NEW YORK - The household unemployment rate rose to 10.2 percent, highest in 26-1/2 years, as employers shed 190,000 in nonfarm payrolls in October, the Labor Department said on Friday.
KEY POINTS: * The Labor Department said the unemployment rate was the highest since April 1983. * Analysts polled by Reuters had expected payrolls to drop by 175,000 and the jobless rate to edge up to 9.9 percent from 9.8 percent in September. * The labor market is being watched for signs whether the economic recovery that started in the third quarter can be sustained without government support. The economy grew at a 3.5 percent annualized rate in the July-September period, probably ending the most painful U.S. recession in 70 years. * Payrolls have declined for 22 consecutive months now, throwing 7.3 million people out of work since December 2007, when the recession started.
ANNA PIRETTI, SENIOR ECONOMIST, BNP PARIBAS, NEW YORK
It's pretty much in line with our expectations. I think it really doesn't change the trend. We have seen an improvement overall in the pace of job losses. What's different is that this improvement is coming at a slower pace than perhaps the market was expecting.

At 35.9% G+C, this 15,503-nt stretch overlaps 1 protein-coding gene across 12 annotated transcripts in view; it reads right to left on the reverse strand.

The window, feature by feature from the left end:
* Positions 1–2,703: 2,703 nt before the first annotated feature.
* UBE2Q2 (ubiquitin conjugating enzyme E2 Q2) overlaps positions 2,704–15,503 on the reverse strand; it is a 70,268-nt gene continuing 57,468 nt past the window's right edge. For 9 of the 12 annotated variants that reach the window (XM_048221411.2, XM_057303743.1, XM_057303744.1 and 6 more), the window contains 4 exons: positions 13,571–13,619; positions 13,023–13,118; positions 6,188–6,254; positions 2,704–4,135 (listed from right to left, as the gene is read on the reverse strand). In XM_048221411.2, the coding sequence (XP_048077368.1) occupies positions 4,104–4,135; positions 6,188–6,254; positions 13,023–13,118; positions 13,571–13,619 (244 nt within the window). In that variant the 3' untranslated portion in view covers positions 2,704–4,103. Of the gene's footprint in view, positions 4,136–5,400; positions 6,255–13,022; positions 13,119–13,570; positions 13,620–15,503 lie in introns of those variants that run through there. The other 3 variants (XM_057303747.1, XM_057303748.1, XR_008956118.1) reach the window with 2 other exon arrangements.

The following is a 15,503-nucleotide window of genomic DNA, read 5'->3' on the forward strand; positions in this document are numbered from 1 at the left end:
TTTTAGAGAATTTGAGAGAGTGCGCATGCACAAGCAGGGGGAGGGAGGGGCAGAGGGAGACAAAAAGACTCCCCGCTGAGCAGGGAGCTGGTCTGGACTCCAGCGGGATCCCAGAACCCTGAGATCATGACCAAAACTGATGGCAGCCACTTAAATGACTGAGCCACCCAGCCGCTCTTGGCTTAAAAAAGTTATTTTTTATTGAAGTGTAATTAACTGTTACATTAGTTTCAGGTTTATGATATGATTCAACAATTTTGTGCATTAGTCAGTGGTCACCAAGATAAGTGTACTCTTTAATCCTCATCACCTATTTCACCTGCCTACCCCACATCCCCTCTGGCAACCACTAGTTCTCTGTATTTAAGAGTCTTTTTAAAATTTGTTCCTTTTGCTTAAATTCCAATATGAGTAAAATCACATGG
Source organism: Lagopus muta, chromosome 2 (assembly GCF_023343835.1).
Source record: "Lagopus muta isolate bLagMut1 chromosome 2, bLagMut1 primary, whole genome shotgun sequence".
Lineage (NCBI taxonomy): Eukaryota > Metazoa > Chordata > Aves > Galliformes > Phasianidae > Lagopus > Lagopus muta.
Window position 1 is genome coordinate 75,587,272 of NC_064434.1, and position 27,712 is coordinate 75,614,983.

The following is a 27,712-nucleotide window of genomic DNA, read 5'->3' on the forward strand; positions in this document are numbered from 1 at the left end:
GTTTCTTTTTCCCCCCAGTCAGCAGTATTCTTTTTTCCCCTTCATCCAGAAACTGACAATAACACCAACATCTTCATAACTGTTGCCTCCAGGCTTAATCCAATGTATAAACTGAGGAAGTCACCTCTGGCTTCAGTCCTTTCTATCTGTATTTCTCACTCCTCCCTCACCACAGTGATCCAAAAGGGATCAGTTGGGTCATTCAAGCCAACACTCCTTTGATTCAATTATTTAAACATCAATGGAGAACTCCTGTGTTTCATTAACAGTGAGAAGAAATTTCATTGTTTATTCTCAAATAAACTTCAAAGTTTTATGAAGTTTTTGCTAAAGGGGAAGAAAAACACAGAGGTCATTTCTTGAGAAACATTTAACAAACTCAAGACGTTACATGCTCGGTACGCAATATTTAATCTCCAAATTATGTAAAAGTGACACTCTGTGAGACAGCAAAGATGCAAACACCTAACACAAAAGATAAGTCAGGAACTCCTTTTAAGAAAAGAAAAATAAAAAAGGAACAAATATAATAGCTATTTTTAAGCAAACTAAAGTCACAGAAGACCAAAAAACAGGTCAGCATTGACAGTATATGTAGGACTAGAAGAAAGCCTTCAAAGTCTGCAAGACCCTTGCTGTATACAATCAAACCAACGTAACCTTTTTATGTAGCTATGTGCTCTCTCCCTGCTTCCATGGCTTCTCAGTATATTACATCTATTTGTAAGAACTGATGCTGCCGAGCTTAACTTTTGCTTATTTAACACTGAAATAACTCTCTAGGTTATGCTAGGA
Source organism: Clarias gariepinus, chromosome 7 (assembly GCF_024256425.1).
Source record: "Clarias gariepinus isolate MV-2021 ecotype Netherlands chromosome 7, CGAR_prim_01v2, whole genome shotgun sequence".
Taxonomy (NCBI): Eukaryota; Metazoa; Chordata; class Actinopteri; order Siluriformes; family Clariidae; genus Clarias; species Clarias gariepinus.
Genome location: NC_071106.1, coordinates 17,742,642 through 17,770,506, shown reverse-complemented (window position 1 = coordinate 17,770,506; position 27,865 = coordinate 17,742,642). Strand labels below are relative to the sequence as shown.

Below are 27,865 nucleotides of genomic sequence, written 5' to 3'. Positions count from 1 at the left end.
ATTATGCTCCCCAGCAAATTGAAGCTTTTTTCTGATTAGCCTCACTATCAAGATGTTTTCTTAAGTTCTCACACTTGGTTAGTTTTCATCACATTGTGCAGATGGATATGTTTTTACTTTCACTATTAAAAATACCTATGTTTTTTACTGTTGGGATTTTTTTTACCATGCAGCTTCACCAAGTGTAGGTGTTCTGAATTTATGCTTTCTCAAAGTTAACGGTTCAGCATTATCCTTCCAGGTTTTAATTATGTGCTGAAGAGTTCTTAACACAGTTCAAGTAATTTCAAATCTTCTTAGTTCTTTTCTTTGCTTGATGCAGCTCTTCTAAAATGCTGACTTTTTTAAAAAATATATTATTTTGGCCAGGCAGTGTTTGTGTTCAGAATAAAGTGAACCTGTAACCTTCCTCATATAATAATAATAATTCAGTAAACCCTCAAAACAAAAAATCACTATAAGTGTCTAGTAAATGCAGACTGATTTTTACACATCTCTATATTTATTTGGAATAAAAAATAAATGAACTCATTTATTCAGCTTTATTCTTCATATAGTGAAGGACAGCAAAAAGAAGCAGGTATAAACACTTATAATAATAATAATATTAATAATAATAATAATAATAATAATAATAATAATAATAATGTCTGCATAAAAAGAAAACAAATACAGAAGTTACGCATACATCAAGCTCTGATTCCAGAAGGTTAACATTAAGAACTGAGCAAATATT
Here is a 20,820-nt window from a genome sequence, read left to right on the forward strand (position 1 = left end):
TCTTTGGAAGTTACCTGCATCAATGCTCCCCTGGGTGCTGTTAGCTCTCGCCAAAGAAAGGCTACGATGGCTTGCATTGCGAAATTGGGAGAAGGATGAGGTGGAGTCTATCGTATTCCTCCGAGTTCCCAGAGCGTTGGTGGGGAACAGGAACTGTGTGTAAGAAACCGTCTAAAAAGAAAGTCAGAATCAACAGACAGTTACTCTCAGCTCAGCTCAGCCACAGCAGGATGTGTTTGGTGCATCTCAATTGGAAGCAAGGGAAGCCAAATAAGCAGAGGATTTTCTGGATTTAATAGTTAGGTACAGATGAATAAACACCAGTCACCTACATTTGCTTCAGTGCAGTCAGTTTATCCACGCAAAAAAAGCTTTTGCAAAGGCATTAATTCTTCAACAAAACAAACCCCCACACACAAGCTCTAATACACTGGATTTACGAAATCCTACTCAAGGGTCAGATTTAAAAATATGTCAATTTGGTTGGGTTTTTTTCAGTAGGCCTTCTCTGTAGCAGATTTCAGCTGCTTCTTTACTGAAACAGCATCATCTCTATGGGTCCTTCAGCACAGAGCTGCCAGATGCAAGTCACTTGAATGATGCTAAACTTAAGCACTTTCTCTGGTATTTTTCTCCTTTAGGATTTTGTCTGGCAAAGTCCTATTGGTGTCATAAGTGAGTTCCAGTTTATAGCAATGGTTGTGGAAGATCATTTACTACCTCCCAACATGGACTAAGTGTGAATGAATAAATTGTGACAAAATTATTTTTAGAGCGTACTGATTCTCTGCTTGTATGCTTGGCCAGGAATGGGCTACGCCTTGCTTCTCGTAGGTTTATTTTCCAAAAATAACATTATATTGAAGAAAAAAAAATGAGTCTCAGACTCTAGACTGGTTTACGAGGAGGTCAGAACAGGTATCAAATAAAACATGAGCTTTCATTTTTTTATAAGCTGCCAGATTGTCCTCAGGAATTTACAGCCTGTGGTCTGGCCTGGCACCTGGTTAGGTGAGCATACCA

But there's still a lot of fragility and negative signs in this report. If you look at the household employment, that was showing large job losses. What's worrying is that a couple of months ago the survey was really in line with payrolls, both were showing an improvement in the pace of job losses. But over the past few months, it's actually been surprising on the downside, and showing a bit of a reversal.
The large decline in the household employment was also responsible for the large increase we saw in the unemployment rate, and that was negative... so clearly a lot of deterioration there.
Another thing that surprised me was hours worked, that was unchanged... That's worrying, although we have had an improvement in productivity, firms are not increasing their hours. But until we have increasing hours we are not any seeing benefits for the consumer.
DAVID ADER, HEAD OF GOVERNMENT BOND STRATEGY, CRT CAPITAL
GROUP, STAMFORD, CONNECTICUT:
There is little encouraging in this report and undoubtedly the move to 10.2 percent for the unemployment rate will be the thing that captures most attention. The average hourly earnings gain was okay, less so on a year-over-year basis. In short, this report should add to economic worries about the fourth quarter, even if the nominal job losses were merely as expected and the month-over-month losses are slowing.
PETER CARDILLO, CHIEF MARKET ECONOMIST, AVALON PARTNERS, NEW YORK:
Obviously it was a little bit disappointing, the highest rate in 26 years, but the trend is that the economy is losing less jobs is still in place, and that's the bright spot. But it is a little bit disappointing that we went above the 10 percent line.
It strengthened the hands of the Fed, obviously, they did speak about the low rates of resource utilization... the numbers strengthen their hands.